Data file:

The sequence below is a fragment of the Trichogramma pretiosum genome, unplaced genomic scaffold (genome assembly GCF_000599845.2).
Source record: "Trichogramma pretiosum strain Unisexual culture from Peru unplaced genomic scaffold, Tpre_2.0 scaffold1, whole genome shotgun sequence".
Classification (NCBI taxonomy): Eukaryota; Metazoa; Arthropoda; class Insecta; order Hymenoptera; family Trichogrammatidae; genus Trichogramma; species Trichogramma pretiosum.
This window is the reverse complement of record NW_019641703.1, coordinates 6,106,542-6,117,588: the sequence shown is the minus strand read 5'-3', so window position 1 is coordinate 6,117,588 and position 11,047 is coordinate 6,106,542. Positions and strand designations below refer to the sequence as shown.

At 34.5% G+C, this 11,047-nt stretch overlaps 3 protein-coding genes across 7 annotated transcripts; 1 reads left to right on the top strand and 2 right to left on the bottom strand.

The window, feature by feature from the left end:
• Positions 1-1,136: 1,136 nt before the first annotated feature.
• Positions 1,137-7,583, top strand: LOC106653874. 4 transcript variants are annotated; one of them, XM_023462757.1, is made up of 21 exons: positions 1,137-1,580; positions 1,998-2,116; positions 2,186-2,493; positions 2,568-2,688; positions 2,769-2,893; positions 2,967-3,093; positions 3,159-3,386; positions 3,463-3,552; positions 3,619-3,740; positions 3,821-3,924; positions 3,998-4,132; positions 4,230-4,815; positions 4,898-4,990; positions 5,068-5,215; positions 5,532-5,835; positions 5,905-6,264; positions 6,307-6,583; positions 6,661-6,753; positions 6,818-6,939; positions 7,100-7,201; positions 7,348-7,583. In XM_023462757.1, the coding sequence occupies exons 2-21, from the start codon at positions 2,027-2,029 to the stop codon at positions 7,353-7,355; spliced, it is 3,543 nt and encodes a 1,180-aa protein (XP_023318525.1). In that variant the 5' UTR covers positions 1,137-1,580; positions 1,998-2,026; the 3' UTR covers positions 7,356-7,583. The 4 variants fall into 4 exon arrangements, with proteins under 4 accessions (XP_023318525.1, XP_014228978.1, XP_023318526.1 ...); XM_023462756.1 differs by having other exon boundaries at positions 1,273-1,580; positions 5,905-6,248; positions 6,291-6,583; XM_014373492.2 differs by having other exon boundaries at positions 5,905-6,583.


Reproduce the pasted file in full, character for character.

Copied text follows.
The sequence below is a fragment of the Trichogramma pretiosum genome, unplaced genomic scaffold (genome assembly GCF_000599845.2).
Source record: "Trichogramma pretiosum strain Unisexual culture from Peru unplaced genomic scaffold, Tpre_2.0 scaffold1, whole genome shotgun sequence".
Classification (NCBI taxonomy): Eukaryota; Metazoa; Arthropoda; class Insecta; order Hymenoptera; family Trichogrammatidae; genus Trichogramma; species Trichogramma pretiosum.
This window is the reverse complement of record NW_019641703.1, coordinates 6,106,542-6,117,588: the sequence shown is the minus strand read 5'-3', so window position 1 is coordinate 6,117,588 and position 11,047 is coordinate 6,106,542. Positions and strand designations below refer to the sequence as shown.

At 34.5% G+C, this 11,047-nt stretch overlaps 3 protein-coding genes across 7 annotated transcripts; 1 reads left to right on the top strand and 2 right to left on the bottom strand.

The window, feature by feature from the left end:
• Positions 1-1,136: 1,136 nt before the first annotated feature.
• Positions 1,137-7,583, top strand: LOC106653874. 4 transcript variants are annotated; one of them, XM_023462757.1, is made up of 21 exons: positions 1,137-1,580; positions 1,998-2,116; positions 2,186-2,493; positions 2,568-2,688; positions 2,769-2,893; positions 2,967-3,093; positions 3,159-3,386; positions 3,463-3,552; positions 3,619-3,740; positions 3,821-3,924; positions 3,998-4,132; positions 4,230-4,815; positions 4,898-4,990; positions 5,068-5,215; positions 5,532-5,835; positions 5,905-6,264; positions 6,307-6,583; positions 6,661-6,753; positions 6,818-6,939; positions 7,100-7,201; positions 7,348-7,583. In XM_023462757.1, the coding sequence occupies exons 2-21, from the start codon at positions 2,027-2,029 to the stop codon at positions 7,353-7,355; spliced, it is 3,543 nt and encodes a 1,180-aa protein (XP_023318525.1). In that variant the 5' UTR covers positions 1,137-1,580; positions 1,998-2,026; the 3' UTR covers positions 7,356-7,583. The 4 variants fall into 4 exon arrangements, with proteins under 4 accessions (XP_023318525.1, XP_014228978.1, XP_023318526.1 ...); XM_023462756.1 differs by having other exon boundaries at positions 1,273-1,580; positions 5,905-6,248; positions 6,291-6,583; XM_014373492.2 differs by having other exon boundaries at positions 5,905-6,583.